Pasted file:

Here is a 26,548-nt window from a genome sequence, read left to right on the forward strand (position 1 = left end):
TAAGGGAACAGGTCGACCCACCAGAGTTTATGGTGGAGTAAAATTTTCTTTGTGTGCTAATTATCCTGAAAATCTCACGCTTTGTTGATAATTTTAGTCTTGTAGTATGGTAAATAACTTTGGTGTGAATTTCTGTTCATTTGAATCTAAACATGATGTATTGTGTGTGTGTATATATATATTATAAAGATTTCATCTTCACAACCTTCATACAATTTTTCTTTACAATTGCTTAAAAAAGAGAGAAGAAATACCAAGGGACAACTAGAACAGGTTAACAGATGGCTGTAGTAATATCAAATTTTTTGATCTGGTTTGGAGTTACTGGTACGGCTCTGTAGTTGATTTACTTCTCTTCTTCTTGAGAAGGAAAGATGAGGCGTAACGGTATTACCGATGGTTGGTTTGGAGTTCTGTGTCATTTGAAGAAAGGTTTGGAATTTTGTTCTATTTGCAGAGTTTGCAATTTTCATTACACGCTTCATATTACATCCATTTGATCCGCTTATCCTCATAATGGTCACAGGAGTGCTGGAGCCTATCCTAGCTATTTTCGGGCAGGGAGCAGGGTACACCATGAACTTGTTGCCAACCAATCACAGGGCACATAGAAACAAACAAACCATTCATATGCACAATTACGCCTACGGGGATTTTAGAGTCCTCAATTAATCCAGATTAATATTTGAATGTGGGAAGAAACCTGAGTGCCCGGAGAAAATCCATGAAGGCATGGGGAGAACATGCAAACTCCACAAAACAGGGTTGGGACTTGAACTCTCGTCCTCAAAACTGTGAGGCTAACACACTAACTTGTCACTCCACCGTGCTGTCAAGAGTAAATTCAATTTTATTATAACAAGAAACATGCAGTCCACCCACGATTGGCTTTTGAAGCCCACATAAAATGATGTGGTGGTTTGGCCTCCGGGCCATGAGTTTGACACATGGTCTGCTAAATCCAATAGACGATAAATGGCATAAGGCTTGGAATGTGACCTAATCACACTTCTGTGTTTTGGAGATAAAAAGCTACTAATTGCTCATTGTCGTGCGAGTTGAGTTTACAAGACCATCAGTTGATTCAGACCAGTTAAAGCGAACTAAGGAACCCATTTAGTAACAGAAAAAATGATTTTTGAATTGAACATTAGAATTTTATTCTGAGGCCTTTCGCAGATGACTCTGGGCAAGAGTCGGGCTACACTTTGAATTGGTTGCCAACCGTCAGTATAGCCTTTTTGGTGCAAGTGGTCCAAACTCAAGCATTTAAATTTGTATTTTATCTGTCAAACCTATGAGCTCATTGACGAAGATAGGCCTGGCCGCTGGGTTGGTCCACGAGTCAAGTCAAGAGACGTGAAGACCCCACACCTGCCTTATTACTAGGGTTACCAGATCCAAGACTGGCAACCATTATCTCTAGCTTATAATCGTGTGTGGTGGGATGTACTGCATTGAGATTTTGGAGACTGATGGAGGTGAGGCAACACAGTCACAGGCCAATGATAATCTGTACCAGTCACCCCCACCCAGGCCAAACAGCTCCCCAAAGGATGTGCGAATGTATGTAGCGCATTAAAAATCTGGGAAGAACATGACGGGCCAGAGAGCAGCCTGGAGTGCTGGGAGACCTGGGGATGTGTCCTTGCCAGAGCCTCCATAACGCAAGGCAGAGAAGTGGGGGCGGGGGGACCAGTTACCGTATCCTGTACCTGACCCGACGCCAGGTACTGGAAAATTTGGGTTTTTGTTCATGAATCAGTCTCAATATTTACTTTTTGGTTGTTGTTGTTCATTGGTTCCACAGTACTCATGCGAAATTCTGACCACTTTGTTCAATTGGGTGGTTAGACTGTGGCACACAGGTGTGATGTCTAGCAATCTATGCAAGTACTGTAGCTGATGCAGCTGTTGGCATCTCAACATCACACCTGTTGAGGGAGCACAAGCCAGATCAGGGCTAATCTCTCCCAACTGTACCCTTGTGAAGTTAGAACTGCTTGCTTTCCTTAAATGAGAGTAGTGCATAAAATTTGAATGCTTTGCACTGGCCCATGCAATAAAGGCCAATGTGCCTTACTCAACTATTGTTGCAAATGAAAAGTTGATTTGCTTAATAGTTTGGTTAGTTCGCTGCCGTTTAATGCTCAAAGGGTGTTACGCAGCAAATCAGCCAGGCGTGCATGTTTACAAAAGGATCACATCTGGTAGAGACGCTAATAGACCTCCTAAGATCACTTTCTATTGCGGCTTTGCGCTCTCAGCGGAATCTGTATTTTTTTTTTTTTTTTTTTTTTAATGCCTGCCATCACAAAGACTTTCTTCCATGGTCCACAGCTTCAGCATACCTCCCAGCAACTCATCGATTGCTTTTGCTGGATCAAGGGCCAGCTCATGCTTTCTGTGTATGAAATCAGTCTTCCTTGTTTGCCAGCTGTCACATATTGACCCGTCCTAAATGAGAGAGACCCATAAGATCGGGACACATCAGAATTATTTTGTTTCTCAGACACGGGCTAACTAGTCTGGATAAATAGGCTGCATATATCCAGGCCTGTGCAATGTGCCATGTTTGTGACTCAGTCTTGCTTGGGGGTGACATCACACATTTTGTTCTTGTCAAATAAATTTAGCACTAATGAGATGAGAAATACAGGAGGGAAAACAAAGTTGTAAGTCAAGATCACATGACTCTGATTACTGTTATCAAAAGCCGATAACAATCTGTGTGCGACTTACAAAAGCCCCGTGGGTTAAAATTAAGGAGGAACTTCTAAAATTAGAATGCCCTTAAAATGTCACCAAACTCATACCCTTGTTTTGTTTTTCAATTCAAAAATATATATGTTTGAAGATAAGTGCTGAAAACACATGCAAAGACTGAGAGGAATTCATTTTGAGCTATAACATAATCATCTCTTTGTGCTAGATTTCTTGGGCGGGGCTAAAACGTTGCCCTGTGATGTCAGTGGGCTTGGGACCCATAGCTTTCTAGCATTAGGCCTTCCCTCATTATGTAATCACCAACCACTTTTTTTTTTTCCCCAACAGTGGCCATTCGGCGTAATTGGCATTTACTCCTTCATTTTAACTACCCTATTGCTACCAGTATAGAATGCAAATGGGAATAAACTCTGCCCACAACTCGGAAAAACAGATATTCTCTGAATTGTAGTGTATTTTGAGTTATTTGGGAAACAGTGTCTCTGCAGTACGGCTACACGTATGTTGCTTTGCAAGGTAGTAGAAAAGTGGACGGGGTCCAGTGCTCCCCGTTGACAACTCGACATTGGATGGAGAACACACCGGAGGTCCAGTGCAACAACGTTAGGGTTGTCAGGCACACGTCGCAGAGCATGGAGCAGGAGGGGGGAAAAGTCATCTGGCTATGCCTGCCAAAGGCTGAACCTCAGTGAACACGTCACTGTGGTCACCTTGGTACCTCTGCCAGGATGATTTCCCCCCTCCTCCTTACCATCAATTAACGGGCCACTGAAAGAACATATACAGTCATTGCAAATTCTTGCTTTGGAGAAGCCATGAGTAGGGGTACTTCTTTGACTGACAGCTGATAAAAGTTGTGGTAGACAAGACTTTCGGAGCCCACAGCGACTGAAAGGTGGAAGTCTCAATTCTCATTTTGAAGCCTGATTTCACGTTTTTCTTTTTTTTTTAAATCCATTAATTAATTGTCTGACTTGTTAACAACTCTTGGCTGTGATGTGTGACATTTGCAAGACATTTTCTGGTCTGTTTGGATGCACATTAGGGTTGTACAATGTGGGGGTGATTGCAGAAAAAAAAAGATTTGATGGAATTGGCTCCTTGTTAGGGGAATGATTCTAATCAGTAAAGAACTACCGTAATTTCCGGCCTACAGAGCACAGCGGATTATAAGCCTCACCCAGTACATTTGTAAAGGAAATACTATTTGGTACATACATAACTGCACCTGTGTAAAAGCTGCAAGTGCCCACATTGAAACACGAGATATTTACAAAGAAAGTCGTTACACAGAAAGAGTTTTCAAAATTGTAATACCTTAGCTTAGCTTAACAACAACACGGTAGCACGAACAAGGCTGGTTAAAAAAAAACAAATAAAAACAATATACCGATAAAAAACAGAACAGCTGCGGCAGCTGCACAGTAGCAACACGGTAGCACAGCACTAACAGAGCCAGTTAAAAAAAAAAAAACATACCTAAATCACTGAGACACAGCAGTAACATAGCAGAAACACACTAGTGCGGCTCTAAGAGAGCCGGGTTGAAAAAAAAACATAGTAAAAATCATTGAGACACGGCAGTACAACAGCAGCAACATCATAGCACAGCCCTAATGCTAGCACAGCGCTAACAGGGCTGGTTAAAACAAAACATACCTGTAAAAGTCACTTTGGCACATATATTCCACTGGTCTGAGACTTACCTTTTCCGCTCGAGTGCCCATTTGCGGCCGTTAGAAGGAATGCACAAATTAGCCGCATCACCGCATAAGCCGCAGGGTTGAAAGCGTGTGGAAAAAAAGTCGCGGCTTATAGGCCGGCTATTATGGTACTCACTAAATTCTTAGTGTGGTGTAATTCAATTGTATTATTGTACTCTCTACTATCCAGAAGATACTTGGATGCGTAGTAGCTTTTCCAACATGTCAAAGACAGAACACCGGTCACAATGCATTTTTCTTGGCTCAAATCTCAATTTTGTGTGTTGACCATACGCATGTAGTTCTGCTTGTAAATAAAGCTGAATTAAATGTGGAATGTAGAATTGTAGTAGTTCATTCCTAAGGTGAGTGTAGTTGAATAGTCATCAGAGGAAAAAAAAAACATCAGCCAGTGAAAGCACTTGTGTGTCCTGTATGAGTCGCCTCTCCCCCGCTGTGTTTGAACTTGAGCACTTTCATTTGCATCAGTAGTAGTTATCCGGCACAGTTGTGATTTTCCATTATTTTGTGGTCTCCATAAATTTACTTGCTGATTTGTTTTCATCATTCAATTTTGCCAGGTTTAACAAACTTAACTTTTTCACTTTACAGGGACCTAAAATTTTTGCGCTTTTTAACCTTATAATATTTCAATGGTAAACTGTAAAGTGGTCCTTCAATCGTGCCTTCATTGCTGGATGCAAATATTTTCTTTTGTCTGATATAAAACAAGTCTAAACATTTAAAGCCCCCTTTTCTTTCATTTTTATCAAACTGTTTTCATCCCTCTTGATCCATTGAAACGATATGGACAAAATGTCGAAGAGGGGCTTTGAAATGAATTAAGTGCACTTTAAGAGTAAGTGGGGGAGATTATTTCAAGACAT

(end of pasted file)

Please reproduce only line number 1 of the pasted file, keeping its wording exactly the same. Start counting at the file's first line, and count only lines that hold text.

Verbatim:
Here is a 26,548-nt window from a genome sequence, read left to right on the forward strand (position 1 = left end):